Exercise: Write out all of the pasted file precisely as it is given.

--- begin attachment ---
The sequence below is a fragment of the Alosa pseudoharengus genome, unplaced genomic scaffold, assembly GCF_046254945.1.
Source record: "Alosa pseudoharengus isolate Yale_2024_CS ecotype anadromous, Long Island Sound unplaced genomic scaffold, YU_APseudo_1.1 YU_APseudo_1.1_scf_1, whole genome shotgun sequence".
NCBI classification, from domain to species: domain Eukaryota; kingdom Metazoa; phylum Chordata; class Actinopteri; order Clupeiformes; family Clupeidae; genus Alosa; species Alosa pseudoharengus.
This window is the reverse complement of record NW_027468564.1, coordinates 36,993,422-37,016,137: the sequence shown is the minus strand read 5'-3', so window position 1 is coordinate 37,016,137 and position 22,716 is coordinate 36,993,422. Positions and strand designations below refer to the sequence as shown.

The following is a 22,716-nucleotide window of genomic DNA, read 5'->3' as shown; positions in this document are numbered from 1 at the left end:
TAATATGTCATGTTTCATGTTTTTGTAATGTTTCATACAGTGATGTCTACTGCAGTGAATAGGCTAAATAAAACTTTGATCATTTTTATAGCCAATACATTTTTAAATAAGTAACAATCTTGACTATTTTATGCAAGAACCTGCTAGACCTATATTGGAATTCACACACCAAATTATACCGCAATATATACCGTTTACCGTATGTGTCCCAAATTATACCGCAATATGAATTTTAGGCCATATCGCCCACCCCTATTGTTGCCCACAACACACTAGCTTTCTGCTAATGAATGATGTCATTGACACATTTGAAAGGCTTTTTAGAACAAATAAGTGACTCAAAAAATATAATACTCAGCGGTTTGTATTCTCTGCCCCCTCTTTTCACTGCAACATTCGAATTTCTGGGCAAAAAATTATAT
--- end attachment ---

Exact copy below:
The sequence below is a fragment of the Alosa pseudoharengus genome, unplaced genomic scaffold, assembly GCF_046254945.1.
Source record: "Alosa pseudoharengus isolate Yale_2024_CS ecotype anadromous, Long Island Sound unplaced genomic scaffold, YU_APseudo_1.1 YU_APseudo_1.1_scf_1, whole genome shotgun sequence".
NCBI classification, from domain to species: domain Eukaryota; kingdom Metazoa; phylum Chordata; class Actinopteri; order Clupeiformes; family Clupeidae; genus Alosa; species Alosa pseudoharengus.
This window is the reverse complement of record NW_027468564.1, coordinates 36,993,422-37,016,137: the sequence shown is the minus strand read 5'-3', so window position 1 is coordinate 37,016,137 and position 22,716 is coordinate 36,993,422. Positions and strand designations below refer to the sequence as shown.

The following is a 22,716-nucleotide window of genomic DNA, read 5'->3' as shown; positions in this document are numbered from 1 at the left end:
TAATATGTCATGTTTCATGTTTTTGTAATGTTTCATACAGTGATGTCTACTGCAGTGAATAGGCTAAATAAAACTTTGATCATTTTTATAGCCAATACATTTTTAAATAAGTAACAATCTTGACTATTTTATGCAAGAACCTGCTAGACCTATATTGGAATTCACACACCAAATTATACCGCAATATATACCGTTTACCGTATGTGTCCCAAATTATACCGCAATATGAATTTTAGGCCATATCGCCCACCCCTATTGTTGCCCACAACACACTAGCTTTCTGCTAATGAATGATGTCATTGACACATTTGAAAGGCTTTTTAGAACAAATAAGTGACTCAAAAAATATAATACTCAGCGGTTTGTATTCTCTGCCCCCTCTTTTCACTGCAACATTCGAATTTCTGGGCAAAAAATTATAT